11. The learned Magistrate appears to have followed a wrong procedure throughout. After the parties showed cause, he made a local inspection. Under Section 539-B(1) of the Cr. P. C. a Magistrate making a local inspection has without unnecessary delay to record a memorandum of any relevant facts observed at such inspection, and under Sub-section (2) such memorandum is to form part of the records of the case so that if the public prosecutor, complainant or accused so desires, a copy of the memorandum shall be furnished to him tree of cost. In this case no memorandum of local inspection was made by the Magistrate and the parties could not have known at all till the final order was passed, what actually the Magistrate saw during his local inspection. This is in contravention of the provisions of Section 539-B of the Code.
12. Then after the parties had shown cause, the Magistrate should have clearly proceeded under Section 137 of the Code of Criminal Procedure which requires him to take evidence in the matter. The learned Magistrate says that the members of the second party did not deny the public character, by which obviously he means the public character of the Railway line. I do not understand how anybody could have denied the public character of the Railway line, but that is not the point in dispute. The question in this case is whether or not the building is in such a state that one of its walls is in danger of falling down and thereby endangering the safety of the persons, using the adjacent public pathway or of trains running along that line.
13. If, in fact, the wall is in danger of falling down and causing danger, then the further question is what steps are necessary for preventing this. It is necessary to remove the wall altogether or is it likely to be enough if some sort of support is contrived to the wall that is in danger of falling down. 'It is also to be considered whether any other steps can reasonably be taken in the circumstances of the case to avert the apprehended danger. These are matters which cannot be decided without going into evidence.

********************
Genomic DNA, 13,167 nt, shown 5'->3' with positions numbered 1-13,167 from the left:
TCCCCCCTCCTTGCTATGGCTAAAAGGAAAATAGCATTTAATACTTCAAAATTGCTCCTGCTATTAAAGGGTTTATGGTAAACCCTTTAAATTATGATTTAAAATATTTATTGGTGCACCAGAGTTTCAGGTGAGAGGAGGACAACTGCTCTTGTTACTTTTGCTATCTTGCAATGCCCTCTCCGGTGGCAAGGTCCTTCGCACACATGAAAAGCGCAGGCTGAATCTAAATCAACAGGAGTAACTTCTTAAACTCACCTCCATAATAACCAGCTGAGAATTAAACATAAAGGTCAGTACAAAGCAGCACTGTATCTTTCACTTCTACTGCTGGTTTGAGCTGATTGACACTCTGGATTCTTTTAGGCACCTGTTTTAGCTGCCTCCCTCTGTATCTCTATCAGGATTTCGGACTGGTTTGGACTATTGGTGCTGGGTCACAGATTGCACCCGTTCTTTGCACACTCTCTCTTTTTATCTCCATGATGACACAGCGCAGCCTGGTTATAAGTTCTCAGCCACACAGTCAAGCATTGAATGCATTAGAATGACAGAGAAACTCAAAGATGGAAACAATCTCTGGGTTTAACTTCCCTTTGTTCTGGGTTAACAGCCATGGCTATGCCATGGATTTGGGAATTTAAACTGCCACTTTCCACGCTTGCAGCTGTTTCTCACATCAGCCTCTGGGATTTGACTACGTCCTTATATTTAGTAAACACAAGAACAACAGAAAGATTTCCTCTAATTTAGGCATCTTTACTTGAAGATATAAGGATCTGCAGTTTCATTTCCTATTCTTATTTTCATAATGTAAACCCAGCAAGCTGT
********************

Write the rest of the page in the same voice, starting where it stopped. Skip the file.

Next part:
14. The second part of the order is quite illegal. It saddles the first party with the costs of the repairs and the demolition of the building belonging to the second party when the wall of that building is likely to cause danger to the public.
15. I have pointed out already that the wholef of the final order is illegal and must be set aside.The Rule is accordingly made absolute and the casesent back to the trying Court for disposal accordingto law from the point where the second party showedcause. The application of the second party, dated28-1-1957, is really a plea that the members of thesecond party are too poor to afford to have the walldemolished or to have the Fame repaired and thatthey are not in a position to contest the proceedings.Even then the learned Magistrate is to take evidencefin the matter and dispose of the whole case on theevidence adduced according to law.